From the Priest it’s a short haul to Rockfish Gap/Waynesboro and Shenandoah National Park with its delicious waysides and handy campgrounds. Unlike in the Smokies, the AT touches most of the front country amenities in Shenandoah. The blackberry milkshakes are yummy.

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You know you’re in the park.

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The AT passes through front country in Shenandoah National Park.  Skyland Resort.

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The Roller Coaster hills begin.

.After Shenandoah comes the Roller Coaster hills with the $30 hiker special at Bear’s Den Hostel and from there, on to the psychological halfway point in Harpers Ferry.

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Bear’s Den Hostel.

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End of Virginia Blues territory

Chewing on Virginia’s trail candy  breaks it up a bit and beats singing the blues for more than 500 miles.

Blogging or journaling offers another creative distraction and a way to tell the story of your hike to family and friends.

Observation suggests thru hiker blogs come in two themes. One is the daily/frequent chronicle of mundane events – Here I come, there I go. Pitched my tent and dug a hole.

The other is the descriptive adventure story in which each day/time period becomes a unique story fueled by imagination and observation of the people and of the nature the writer finds along the way.

The three most common blogging platforms seem to be Trail Journals, WordPress and Blogspot. All of them are free.

Any thru hike requires a lot of mental stamina and it helps finding a way to disassociate your mind from the daily mind-numbing grind.

On the AT, the mental challenges don’t end in Virginia. They continue until the end.  Think about it this way, paraphrasing the late, great Yogi Berra: “(Hiking) is 90 percent mental. The other half is physical.”

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Da Bears (Den)

Bears Den Hostel and Hiking Center, Bluemont, VA – Saturday, November 21, 2015 — Sometimes pop up projects just happen.  The PATC supervisor of trails was jawing with Glenn, the Bears Den caretaker.  “Ya got any work?”  “Yup.”  And so another adventure begins for the North District Hoodlums Trail Crew.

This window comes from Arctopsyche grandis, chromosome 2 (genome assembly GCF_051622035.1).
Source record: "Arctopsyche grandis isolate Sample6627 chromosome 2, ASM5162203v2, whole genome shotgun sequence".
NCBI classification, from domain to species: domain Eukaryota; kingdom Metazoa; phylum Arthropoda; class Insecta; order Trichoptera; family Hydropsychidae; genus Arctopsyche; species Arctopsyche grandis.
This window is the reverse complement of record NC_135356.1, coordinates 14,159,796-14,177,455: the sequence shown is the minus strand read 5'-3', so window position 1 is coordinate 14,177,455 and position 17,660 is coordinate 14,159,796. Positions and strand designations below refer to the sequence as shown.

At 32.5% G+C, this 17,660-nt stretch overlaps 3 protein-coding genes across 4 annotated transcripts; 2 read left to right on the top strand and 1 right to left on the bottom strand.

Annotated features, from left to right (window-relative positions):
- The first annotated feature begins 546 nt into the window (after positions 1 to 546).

So there I was, minding my own business when in comes a “flash” email looking for volunteers for Saturday.  Bears Den needs firewood and urgent repairs to one of its hiking trails.  Who can come?  Sawyers bring your chain saws.  “Let’s rally!”

Now what can you say at a time like this?  A chance to fire up my chainsaw…  This is better than playing baseball in late October.  Woah dude!  Don’t ask twice I’m there. I love extra innings.

Fortunately we’ve had a prolonged indian summer here in the mid-Atlantic.  Unfortunately we became way too comfortable with unseasonably warm weather.

Of course the weather pattern was going to hold.  What was the chance it would be subfreezing Saturday morning … No need to guess.  It was 26F according to my car when I pulled into the parking lot.

Everyone was shivering as we organized our work parties.

We had three sawyers and split into two parties while a larger crew marched off to repair a badly eroded trail.

The swampers got some help from one of two Scout troops camping on the Bears Den grounds. We were bucking the hazard trees a professional crew of arborists dropped earlier this summer as mentioned in this post:  https://jfetig.com/2015/07/29/on-the-road/

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Lunch is always better when enjoyed outside, especially since the temp jumped the shark back to early autumn.

 Now to split the damn stuff.  Fortunately, Glenn has a hydraulic splitter.

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At the end of the day, we tramped down to Bears Den rocks for a zen moment  Thus ended another Hoodlums excellent adventure.

 

Cut your losses